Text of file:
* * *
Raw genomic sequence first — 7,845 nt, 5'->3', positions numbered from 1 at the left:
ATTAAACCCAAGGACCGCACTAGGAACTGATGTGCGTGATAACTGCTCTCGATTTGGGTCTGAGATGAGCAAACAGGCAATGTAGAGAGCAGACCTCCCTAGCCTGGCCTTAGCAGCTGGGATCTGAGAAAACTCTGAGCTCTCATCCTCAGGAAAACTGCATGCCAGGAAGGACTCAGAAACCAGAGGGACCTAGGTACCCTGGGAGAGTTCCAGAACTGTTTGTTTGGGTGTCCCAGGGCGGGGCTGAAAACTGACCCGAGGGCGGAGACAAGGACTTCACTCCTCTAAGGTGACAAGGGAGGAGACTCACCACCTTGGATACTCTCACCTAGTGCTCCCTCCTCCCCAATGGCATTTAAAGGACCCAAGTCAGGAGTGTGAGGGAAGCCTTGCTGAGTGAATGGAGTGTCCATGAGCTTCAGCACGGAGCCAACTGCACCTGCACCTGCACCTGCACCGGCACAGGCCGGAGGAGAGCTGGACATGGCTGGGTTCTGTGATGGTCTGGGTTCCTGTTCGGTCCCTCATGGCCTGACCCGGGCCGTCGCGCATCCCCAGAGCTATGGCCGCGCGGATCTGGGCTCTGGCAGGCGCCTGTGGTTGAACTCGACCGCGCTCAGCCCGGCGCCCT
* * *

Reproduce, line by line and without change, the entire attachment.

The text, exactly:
Raw genomic sequence first — 7,845 nt, 5'->3', positions numbered from 1 at the left:
ATTAAACCCAAGGACCGCACTAGGAACTGATGTGCGTGATAACTGCTCTCGATTTGGGTCTGAGATGAGCAAACAGGCAATGTAGAGAGCAGACCTCCCTAGCCTGGCCTTAGCAGCTGGGATCTGAGAAAACTCTGAGCTCTCATCCTCAGGAAAACTGCATGCCAGGAAGGACTCAGAAACCAGAGGGACCTAGGTACCCTGGGAGAGTTCCAGAACTGTTTGTTTGGGTGTCCCAGGGCGGGGCTGAAAACTGACCCGAGGGCGGAGACAAGGACTTCACTCCTCTAAGGTGACAAGGGAGGAGACTCACCACCTTGGATACTCTCACCTAGTGCTCCCTCCTCCCCAATGGCATTTAAAGGACCCAAGTCAGGAGTGTGAGGGAAGCCTTGCTGAGTGAATGGAGTGTCCATGAGCTTCAGCACGGAGCCAACTGCACCTGCACCTGCACCTGCACCGGCACAGGCCGGAGGAGAGCTGGACATGGCTGGGTTCTGTGATGGTCTGGGTTCCTGTTCGGTCCCTCATGGCCTGACCCGGGCCGTCGCGCATCCCCAGAGCTATGGCCGCGCGGATCTGGGCTCTGGCAGGCGCCTGTGGTTGAACTCGACCGCGCTCAGCCCGGCGCCCT